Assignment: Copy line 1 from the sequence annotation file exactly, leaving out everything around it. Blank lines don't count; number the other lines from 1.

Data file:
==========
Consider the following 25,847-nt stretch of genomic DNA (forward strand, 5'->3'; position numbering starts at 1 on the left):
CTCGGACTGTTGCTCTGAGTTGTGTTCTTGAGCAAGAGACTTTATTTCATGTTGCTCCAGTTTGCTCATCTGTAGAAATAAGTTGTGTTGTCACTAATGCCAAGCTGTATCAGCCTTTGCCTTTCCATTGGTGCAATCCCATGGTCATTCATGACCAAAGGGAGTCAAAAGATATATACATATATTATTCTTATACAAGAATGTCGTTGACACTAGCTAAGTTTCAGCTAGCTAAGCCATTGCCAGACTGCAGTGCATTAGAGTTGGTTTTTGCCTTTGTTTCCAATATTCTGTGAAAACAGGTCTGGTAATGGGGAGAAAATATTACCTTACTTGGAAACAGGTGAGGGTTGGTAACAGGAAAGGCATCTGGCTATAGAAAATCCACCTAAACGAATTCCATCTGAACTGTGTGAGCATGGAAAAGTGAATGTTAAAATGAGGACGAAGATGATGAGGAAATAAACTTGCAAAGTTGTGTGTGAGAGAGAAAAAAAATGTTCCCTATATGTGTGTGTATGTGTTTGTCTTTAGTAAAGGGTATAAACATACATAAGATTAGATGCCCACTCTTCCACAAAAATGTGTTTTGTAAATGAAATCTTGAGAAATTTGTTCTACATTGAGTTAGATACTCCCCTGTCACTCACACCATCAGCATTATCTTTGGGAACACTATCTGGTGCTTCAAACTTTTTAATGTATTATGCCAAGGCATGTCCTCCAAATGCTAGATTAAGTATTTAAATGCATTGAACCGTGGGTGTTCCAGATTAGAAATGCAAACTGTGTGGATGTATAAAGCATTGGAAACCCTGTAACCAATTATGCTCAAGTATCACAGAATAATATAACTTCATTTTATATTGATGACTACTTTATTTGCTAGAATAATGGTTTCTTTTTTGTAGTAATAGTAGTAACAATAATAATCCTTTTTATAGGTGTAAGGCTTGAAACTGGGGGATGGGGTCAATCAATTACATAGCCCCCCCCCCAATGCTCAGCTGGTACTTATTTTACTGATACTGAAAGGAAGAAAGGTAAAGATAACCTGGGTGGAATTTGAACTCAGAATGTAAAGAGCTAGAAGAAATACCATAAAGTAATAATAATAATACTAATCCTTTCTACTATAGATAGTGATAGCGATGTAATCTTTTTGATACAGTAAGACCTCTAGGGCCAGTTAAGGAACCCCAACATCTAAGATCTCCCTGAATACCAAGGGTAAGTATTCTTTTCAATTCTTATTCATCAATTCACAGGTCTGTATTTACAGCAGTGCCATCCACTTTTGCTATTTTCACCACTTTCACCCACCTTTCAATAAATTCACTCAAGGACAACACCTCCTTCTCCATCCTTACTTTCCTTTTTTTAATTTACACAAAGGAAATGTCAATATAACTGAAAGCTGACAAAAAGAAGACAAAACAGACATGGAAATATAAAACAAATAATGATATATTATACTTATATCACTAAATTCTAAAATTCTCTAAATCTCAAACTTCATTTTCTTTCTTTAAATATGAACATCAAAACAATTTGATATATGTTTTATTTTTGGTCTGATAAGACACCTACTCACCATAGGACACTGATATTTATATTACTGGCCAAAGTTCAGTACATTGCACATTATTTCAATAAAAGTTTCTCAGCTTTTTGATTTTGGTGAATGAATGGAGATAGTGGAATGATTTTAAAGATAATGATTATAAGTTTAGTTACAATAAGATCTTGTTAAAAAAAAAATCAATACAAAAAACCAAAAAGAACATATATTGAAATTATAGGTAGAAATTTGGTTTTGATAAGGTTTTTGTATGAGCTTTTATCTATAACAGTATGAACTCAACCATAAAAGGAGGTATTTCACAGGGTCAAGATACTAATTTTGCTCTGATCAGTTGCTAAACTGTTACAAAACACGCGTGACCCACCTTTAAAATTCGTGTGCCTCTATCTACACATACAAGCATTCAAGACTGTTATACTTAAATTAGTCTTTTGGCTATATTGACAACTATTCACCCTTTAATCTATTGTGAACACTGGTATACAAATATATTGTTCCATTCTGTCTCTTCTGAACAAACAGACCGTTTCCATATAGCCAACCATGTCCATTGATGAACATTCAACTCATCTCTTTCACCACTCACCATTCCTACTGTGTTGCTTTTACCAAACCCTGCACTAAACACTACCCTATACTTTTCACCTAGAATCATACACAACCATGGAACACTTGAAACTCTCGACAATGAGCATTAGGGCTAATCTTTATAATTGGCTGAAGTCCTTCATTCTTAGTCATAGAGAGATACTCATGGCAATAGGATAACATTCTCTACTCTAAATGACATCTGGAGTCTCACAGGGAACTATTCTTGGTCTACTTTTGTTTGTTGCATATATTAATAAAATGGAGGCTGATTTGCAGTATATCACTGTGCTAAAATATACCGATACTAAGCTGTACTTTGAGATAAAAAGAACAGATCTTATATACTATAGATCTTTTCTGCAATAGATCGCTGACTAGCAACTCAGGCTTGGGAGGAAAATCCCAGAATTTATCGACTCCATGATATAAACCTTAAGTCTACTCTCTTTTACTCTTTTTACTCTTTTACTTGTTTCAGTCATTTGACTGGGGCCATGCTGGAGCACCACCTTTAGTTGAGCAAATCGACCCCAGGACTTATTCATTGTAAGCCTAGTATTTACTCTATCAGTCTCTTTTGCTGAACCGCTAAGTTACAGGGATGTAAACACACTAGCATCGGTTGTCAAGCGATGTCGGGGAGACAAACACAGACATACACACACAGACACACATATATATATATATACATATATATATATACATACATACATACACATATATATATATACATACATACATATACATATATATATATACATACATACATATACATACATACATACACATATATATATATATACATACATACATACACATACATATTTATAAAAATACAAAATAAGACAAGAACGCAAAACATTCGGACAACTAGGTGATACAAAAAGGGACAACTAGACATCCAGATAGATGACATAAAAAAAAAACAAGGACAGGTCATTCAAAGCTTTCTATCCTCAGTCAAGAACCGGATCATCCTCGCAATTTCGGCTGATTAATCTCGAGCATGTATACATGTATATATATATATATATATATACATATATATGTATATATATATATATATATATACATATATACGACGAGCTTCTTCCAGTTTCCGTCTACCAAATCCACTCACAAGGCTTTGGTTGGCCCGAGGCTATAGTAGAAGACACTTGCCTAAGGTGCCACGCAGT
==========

Consider the following 25,847-nt stretch of genomic DNA (forward strand, 5'->3'; position numbering starts at 1 on the left):